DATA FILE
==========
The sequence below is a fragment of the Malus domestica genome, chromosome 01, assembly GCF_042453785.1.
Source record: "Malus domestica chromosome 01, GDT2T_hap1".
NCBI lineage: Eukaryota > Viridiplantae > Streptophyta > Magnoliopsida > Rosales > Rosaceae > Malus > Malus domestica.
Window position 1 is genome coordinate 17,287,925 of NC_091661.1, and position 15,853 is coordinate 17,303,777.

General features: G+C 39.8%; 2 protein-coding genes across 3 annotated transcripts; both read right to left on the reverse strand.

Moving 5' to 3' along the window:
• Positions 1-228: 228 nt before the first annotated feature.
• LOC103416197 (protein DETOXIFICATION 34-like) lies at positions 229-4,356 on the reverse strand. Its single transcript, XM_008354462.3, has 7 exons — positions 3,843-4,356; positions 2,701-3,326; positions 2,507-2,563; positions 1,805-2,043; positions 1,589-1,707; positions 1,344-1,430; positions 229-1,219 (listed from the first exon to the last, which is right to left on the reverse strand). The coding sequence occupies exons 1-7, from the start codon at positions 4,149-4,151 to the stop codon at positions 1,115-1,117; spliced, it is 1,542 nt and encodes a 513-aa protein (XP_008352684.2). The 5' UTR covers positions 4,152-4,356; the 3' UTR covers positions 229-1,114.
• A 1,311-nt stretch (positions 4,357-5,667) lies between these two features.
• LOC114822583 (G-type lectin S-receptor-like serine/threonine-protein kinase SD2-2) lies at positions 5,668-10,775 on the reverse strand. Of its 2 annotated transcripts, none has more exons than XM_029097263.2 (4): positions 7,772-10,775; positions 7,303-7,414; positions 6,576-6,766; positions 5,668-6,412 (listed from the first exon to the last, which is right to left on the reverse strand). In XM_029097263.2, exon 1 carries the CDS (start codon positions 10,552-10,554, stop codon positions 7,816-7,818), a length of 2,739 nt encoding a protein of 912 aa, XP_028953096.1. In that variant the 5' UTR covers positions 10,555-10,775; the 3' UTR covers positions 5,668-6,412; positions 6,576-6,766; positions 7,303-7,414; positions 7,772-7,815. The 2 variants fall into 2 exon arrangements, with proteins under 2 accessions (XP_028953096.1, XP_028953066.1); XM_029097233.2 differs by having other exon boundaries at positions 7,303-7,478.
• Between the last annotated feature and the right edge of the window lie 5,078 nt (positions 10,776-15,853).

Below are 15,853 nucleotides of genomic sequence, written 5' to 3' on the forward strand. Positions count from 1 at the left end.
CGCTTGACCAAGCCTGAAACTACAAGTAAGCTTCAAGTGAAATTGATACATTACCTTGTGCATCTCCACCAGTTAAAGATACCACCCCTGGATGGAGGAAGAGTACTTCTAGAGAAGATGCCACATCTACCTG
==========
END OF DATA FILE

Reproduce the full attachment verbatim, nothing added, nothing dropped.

The sequence below is a fragment of the Malus domestica genome, chromosome 01, assembly GCF_042453785.1.
Source record: "Malus domestica chromosome 01, GDT2T_hap1".
NCBI lineage: Eukaryota > Viridiplantae > Streptophyta > Magnoliopsida > Rosales > Rosaceae > Malus > Malus domestica.
Window position 1 is genome coordinate 17,287,925 of NC_091661.1, and position 15,853 is coordinate 17,303,777.

General features: G+C 39.8%; 2 protein-coding genes across 3 annotated transcripts; both read right to left on the reverse strand.

Moving 5' to 3' along the window:
• Positions 1-228: 228 nt before the first annotated feature.
• LOC103416197 (protein DETOXIFICATION 34-like) lies at positions 229-4,356 on the reverse strand. Its single transcript, XM_008354462.3, has 7 exons — positions 3,843-4,356; positions 2,701-3,326; positions 2,507-2,563; positions 1,805-2,043; positions 1,589-1,707; positions 1,344-1,430; positions 229-1,219 (listed from the first exon to the last, which is right to left on the reverse strand). The coding sequence occupies exons 1-7, from the start codon at positions 4,149-4,151 to the stop codon at positions 1,115-1,117; spliced, it is 1,542 nt and encodes a 513-aa protein (XP_008352684.2). The 5' UTR covers positions 4,152-4,356; the 3' UTR covers positions 229-1,114.
• A 1,311-nt stretch (positions 4,357-5,667) lies between these two features.
• LOC114822583 (G-type lectin S-receptor-like serine/threonine-protein kinase SD2-2) lies at positions 5,668-10,775 on the reverse strand. Of its 2 annotated transcripts, none has more exons than XM_029097263.2 (4): positions 7,772-10,775; positions 7,303-7,414; positions 6,576-6,766; positions 5,668-6,412 (listed from the first exon to the last, which is right to left on the reverse strand). In XM_029097263.2, exon 1 carries the CDS (start codon positions 10,552-10,554, stop codon positions 7,816-7,818), a length of 2,739 nt encoding a protein of 912 aa, XP_028953096.1. In that variant the 5' UTR covers positions 10,555-10,775; the 3' UTR covers positions 5,668-6,412; positions 6,576-6,766; positions 7,303-7,414; positions 7,772-7,815. The 2 variants fall into 2 exon arrangements, with proteins under 2 accessions (XP_028953096.1, XP_028953066.1); XM_029097233.2 differs by having other exon boundaries at positions 7,303-7,478.
• Between the last annotated feature and the right edge of the window lie 5,078 nt (positions 10,776-15,853).

Below are 15,853 nucleotides of genomic sequence, written 5' to 3' on the forward strand. Positions count from 1 at the left end.
CGCTTGACCAAGCCTGAAACTACAAGTAAGCTTCAAGTGAAATTGATACATTACCTTGTGCATCTCCACCAGTTAAAGATACCACCCCTGGATGGAGGAAGAGTACTTCTAGAGAAGATGCCACATCTACCTG